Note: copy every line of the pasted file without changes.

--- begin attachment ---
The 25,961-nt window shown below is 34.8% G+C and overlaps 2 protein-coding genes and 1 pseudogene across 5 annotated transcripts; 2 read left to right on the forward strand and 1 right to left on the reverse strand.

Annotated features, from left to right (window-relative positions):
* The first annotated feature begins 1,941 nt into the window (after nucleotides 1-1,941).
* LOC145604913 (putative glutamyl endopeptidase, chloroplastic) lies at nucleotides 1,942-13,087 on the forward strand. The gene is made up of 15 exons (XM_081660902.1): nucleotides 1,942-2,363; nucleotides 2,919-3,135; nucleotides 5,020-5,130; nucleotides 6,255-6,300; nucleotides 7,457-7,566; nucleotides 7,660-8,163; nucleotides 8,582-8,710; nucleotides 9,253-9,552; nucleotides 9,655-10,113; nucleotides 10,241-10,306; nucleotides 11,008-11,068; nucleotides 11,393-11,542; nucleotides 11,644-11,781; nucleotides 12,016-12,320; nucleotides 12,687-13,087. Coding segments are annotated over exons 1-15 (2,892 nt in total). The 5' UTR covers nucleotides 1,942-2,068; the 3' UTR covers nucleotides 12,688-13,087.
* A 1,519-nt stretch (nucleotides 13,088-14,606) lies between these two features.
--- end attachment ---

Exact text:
The 25,961-nt window shown below is 34.8% G+C and overlaps 2 protein-coding genes and 1 pseudogene across 5 annotated transcripts; 2 read left to right on the forward strand and 1 right to left on the reverse strand.

Annotated features, from left to right (window-relative positions):
* The first annotated feature begins 1,941 nt into the window (after nucleotides 1-1,941).
* LOC145604913 (putative glutamyl endopeptidase, chloroplastic) lies at nucleotides 1,942-13,087 on the forward strand. The gene is made up of 15 exons (XM_081660902.1): nucleotides 1,942-2,363; nucleotides 2,919-3,135; nucleotides 5,020-5,130; nucleotides 6,255-6,300; nucleotides 7,457-7,566; nucleotides 7,660-8,163; nucleotides 8,582-8,710; nucleotides 9,253-9,552; nucleotides 9,655-10,113; nucleotides 10,241-10,306; nucleotides 11,008-11,068; nucleotides 11,393-11,542; nucleotides 11,644-11,781; nucleotides 12,016-12,320; nucleotides 12,687-13,087. Coding segments are annotated over exons 1-15 (2,892 nt in total). The 5' UTR covers nucleotides 1,942-2,068; the 3' UTR covers nucleotides 12,688-13,087.
* A 1,519-nt stretch (nucleotides 13,088-14,606) lies between these two features.